History majors have to write a Senior Thesis on some historical topic (duh, what else would we write it on?) , many of us are finding it difficult to pin down a topic. Our topics need to be something unique, of timely interest, and we need many primary sources (first person accounts of events surrounding our topic which can be letters, journals, court proceedings and various other things that are directly related to what happened WHEN it happened).
As you may have guessed, we can’t just pick a topic out of the air because it interests us and run with it. We have to be able to BUILD a factual story using reasonably reliable evidence. This can be quite difficult. We may be interested in something but there simply may not be the material we need to research it.
I have been grappling with this for the past month. Each class has a time period that we must stay within, our time period is from 1492 – 1865. That IS a long time but remember we have to find primary sources–SO, it is a long time in which folks were NOT doing a lot of reading and/or writing.
I found some amazing primary sources that fit well within the time period but now I do not know what to do with them. What do I want to form them into? What kind of story do I want to tell?
What am I going to do about my dilemma? I am going to spend a lot of time reading the primary sources. I am going to create a list of questions I want to answer as I read. I am going to create a list of possible ways I may go with my ideas and see if any of those ways will fit within the parameters of a well written , unique and informative yet interesting paper. I will create a sort of if/then statement for each idea, “If I go in this direction THEN this may happen/readers will think this”. I am also going to block out some time in my schedule every day to devote to just working towards this paper.
Although, I have not yet written one (another duh statement), I feel sure that writing one’s Senior Thesis need not be a stressful and arduous process. Surely, time and planning are the keys to stress free success. But, as I’ve mentioned before, time tends to be a big issue for a non-traditional student. I will have to add extra time for this research — which (duh again) will mean I have to take time away from something else. How can one do this, you may be wondering. Time is already at a premium, where does one find a little extra? Well, start by taking a hard look at what you are already doing, —this will probably sound silly but write down what you do on an average day and see how you can manage your time better. We often waste more time than we realize. Look at the big picture, is there somewhere you can cut a few minutes or is there something you could be doing differently until you can tackle this big and important project?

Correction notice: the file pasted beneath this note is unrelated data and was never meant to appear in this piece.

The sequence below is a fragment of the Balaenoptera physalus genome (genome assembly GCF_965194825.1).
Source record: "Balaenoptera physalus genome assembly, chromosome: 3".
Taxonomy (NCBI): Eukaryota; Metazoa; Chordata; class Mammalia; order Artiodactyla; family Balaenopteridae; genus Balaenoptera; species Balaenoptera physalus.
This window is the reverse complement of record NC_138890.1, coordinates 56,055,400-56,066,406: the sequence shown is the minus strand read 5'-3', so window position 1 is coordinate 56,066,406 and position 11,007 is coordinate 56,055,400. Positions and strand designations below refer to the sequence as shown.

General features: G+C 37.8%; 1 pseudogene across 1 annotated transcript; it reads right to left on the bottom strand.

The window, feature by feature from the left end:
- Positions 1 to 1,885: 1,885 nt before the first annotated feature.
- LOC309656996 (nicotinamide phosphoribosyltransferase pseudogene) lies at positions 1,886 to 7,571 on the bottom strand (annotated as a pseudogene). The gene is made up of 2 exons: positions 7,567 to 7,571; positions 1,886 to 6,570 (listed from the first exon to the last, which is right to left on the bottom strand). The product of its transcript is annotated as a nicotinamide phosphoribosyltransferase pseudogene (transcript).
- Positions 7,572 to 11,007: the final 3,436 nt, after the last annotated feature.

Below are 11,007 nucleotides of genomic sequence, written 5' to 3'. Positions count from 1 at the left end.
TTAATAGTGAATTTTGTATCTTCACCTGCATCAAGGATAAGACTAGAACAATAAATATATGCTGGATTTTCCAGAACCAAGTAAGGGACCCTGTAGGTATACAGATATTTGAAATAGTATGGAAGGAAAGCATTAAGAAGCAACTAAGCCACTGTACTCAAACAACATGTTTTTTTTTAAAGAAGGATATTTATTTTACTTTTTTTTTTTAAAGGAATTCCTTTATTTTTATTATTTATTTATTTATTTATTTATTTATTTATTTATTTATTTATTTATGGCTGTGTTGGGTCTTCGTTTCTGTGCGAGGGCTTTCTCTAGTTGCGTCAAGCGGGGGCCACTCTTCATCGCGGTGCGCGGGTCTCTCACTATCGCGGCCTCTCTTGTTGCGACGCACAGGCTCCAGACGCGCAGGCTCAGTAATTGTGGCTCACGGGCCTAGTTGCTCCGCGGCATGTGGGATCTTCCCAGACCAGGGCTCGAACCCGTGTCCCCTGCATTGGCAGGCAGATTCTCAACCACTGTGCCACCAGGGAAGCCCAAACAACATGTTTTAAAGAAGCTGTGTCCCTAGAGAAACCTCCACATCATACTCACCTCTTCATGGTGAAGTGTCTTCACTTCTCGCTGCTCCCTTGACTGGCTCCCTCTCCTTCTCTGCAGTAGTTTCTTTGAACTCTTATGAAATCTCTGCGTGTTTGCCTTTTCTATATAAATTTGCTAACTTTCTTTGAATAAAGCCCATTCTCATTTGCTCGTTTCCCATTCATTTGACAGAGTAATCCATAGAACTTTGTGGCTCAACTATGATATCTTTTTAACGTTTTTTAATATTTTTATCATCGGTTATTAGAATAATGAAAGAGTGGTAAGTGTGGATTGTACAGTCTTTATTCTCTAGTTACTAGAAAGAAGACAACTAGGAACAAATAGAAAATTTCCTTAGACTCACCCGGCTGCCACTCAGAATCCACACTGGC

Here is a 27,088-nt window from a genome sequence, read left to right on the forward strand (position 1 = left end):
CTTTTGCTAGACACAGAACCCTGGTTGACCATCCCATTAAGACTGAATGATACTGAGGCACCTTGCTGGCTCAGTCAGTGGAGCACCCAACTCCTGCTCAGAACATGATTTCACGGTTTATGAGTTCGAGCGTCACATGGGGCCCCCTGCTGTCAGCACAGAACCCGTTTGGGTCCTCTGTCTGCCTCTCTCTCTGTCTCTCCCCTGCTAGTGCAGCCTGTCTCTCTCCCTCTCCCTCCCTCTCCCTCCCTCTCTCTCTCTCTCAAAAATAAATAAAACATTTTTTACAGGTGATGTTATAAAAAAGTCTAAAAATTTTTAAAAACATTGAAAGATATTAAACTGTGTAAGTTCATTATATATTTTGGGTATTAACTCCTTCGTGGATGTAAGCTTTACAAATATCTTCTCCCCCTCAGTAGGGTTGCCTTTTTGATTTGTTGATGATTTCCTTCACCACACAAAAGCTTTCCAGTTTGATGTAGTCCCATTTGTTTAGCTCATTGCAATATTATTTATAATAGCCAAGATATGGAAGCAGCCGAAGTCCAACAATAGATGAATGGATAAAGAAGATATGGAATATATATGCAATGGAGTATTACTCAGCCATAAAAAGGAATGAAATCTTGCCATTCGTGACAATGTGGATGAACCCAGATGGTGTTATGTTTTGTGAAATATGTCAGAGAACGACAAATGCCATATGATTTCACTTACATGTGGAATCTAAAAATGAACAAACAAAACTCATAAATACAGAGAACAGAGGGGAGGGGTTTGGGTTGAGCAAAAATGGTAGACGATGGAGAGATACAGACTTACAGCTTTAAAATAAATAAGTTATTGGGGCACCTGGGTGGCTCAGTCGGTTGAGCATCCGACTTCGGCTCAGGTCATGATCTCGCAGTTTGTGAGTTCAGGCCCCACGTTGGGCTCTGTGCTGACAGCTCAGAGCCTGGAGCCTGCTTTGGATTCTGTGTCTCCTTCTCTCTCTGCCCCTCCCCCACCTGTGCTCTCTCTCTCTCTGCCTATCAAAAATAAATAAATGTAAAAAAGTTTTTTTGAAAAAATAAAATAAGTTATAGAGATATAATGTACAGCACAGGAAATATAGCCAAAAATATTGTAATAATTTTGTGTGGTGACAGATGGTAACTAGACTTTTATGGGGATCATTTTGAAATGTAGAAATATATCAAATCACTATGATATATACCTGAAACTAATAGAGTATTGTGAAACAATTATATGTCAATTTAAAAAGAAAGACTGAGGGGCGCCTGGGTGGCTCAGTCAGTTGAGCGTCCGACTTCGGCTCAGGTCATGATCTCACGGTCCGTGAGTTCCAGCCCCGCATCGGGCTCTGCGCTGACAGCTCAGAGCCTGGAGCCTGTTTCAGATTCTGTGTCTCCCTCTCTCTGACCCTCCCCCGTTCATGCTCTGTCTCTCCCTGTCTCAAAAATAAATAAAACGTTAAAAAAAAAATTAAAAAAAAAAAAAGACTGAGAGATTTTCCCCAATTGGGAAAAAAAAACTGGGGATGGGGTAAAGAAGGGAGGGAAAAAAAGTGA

ALWAYS talk to your professor if you are having trouble with a project. They can look objectively at your work and tell you what direction you need to take next and give you ideas for things to add or subtract from your papers.
Since we are talking about decisions, I’ve noticed that it is time once again to start looking at the course catalog for Spring Semester. This is my last Semester so those are decisions I won’t have to be making this time around. However, I would like to suggest that if you haven’t taken a History or English course just for fun, you might want to try one or both if you have room in your schedule to do so.
United States History courses can be a lot of fun. Very often one of your assignments will be to visit a museum or historical site and write about your experience. This can be a pleasant break from the usual grind of endless reading and group projects. You get to choose where you want to go in most cases, which will give you an excellent opportunity to get out and do something a little different while still doing your class work.
English classes will let you read something you might otherwise not have thought of reading. Or perhaps WRITE something just for fun–even though it is an assignment it will be fun if you are taking a creative writing type of course! Or maybe you have heard a lot of quotes from Shakespeare and wonder what it would be like to actually read one of his plays. A class in Shakespeare MIGHT also give you a chance to go see a play on campus and get credit for it or maybe do a little acting of a scene from one of his plays yourself. Do you like Science Fiction or wonder about what folks wrote like before the Civil War? There are English classes for those topics and many more. You might want to think about taking one.
Well, it is time to feed the cats and then get back to work on my research! Enjoy your day, evening, morning, afternoon, week etc!
Phoebe E. Class of 2016 Major: History Minor: English Blog Theme: Trials and Triumphs of a Non-Traditional Student...
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